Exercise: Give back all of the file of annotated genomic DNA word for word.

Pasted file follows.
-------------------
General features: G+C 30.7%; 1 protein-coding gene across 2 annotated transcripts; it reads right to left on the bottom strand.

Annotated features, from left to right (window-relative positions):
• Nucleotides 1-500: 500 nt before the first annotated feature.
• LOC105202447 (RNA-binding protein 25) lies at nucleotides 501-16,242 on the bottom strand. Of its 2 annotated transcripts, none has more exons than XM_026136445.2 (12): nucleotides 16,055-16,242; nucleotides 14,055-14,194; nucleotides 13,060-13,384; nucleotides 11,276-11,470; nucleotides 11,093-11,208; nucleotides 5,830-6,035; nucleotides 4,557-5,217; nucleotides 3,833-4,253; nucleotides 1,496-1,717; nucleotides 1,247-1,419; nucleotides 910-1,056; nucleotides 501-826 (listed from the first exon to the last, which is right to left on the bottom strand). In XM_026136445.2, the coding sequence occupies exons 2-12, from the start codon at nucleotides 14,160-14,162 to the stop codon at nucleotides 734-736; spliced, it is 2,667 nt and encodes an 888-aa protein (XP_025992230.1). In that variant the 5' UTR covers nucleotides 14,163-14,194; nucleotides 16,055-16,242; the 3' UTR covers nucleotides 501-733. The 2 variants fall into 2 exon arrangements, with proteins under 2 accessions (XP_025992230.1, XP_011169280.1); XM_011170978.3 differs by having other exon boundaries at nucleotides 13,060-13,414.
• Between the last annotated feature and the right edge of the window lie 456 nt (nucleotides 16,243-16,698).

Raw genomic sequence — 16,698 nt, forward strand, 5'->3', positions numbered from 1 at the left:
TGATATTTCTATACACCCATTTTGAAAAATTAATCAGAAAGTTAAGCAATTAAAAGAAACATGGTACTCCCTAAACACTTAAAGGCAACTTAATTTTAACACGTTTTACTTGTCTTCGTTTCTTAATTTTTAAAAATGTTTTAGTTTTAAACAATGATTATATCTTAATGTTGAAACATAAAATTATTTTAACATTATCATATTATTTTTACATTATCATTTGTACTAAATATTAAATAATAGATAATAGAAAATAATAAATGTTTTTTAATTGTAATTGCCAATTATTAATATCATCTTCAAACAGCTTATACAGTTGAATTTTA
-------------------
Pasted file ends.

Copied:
General features: G+C 30.7%; 1 protein-coding gene across 2 annotated transcripts; it reads right to left on the bottom strand.

Annotated features, from left to right (window-relative positions):
• Nucleotides 1-500: 500 nt before the first annotated feature.
• LOC105202447 (RNA-binding protein 25) lies at nucleotides 501-16,242 on the bottom strand. Of its 2 annotated transcripts, none has more exons than XM_026136445.2 (12): nucleotides 16,055-16,242; nucleotides 14,055-14,194; nucleotides 13,060-13,384; nucleotides 11,276-11,470; nucleotides 11,093-11,208; nucleotides 5,830-6,035; nucleotides 4,557-5,217; nucleotides 3,833-4,253; nucleotides 1,496-1,717; nucleotides 1,247-1,419; nucleotides 910-1,056; nucleotides 501-826 (listed from the first exon to the last, which is right to left on the bottom strand). In XM_026136445.2, the coding sequence occupies exons 2-12, from the start codon at nucleotides 14,160-14,162 to the stop codon at nucleotides 734-736; spliced, it is 2,667 nt and encodes an 888-aa protein (XP_025992230.1). In that variant the 5' UTR covers nucleotides 14,163-14,194; nucleotides 16,055-16,242; the 3' UTR covers nucleotides 501-733. The 2 variants fall into 2 exon arrangements, with proteins under 2 accessions (XP_025992230.1, XP_011169280.1); XM_011170978.3 differs by having other exon boundaries at nucleotides 13,060-13,414.
• Between the last annotated feature and the right edge of the window lie 456 nt (nucleotides 16,243-16,698).

Raw genomic sequence — 16,698 nt, forward strand, 5'->3', positions numbered from 1 at the left:
TGATATTTCTATACACCCATTTTGAAAAATTAATCAGAAAGTTAAGCAATTAAAAGAAACATGGTACTCCCTAAACACTTAAAGGCAACTTAATTTTAACACGTTTTACTTGTCTTCGTTTCTTAATTTTTAAAAATGTTTTAGTTTTAAACAATGATTATATCTTAATGTTGAAACATAAAATTATTTTAACATTATCATATTATTTTTACATTATCATTTGTACTAAATATTAAATAATAGATAATAGAAAATAATAAATGTTTTTTAATTGTAATTGCCAATTATTAATATCATCTTCAAACAGCTTATACAGTTGAATTTTA